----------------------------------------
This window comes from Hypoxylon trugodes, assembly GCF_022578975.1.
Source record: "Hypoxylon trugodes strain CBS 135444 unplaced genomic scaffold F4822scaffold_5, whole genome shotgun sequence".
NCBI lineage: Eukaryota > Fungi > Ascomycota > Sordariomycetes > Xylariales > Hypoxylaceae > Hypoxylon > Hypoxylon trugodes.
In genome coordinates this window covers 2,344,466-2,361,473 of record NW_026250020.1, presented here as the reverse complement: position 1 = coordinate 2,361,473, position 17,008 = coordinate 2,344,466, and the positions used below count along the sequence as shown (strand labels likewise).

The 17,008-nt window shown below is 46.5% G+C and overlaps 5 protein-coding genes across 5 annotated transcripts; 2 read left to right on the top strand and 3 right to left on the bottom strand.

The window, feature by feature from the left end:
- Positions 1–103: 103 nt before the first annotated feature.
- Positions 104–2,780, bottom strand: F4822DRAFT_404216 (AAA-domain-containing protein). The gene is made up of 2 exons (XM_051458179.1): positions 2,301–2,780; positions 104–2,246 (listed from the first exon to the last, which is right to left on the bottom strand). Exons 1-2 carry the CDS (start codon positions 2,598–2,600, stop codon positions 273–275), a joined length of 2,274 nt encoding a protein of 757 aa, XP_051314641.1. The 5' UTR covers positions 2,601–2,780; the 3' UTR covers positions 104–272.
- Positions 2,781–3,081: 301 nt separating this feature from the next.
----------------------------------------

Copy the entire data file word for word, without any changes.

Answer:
This window comes from Hypoxylon trugodes, assembly GCF_022578975.1.
Source record: "Hypoxylon trugodes strain CBS 135444 unplaced genomic scaffold F4822scaffold_5, whole genome shotgun sequence".
NCBI lineage: Eukaryota > Fungi > Ascomycota > Sordariomycetes > Xylariales > Hypoxylaceae > Hypoxylon > Hypoxylon trugodes.
In genome coordinates this window covers 2,344,466-2,361,473 of record NW_026250020.1, presented here as the reverse complement: position 1 = coordinate 2,361,473, position 17,008 = coordinate 2,344,466, and the positions used below count along the sequence as shown (strand labels likewise).

The 17,008-nt window shown below is 46.5% G+C and overlaps 5 protein-coding genes across 5 annotated transcripts; 2 read left to right on the top strand and 3 right to left on the bottom strand.

The window, feature by feature from the left end:
- Positions 1–103: 103 nt before the first annotated feature.
- Positions 104–2,780, bottom strand: F4822DRAFT_404216 (AAA-domain-containing protein). The gene is made up of 2 exons (XM_051458179.1): positions 2,301–2,780; positions 104–2,246 (listed from the first exon to the last, which is right to left on the bottom strand). Exons 1-2 carry the CDS (start codon positions 2,598–2,600, stop codon positions 273–275), a joined length of 2,274 nt encoding a protein of 757 aa, XP_051314641.1. The 5' UTR covers positions 2,601–2,780; the 3' UTR covers positions 104–272.
- Positions 2,781–3,081: 301 nt separating this feature from the next.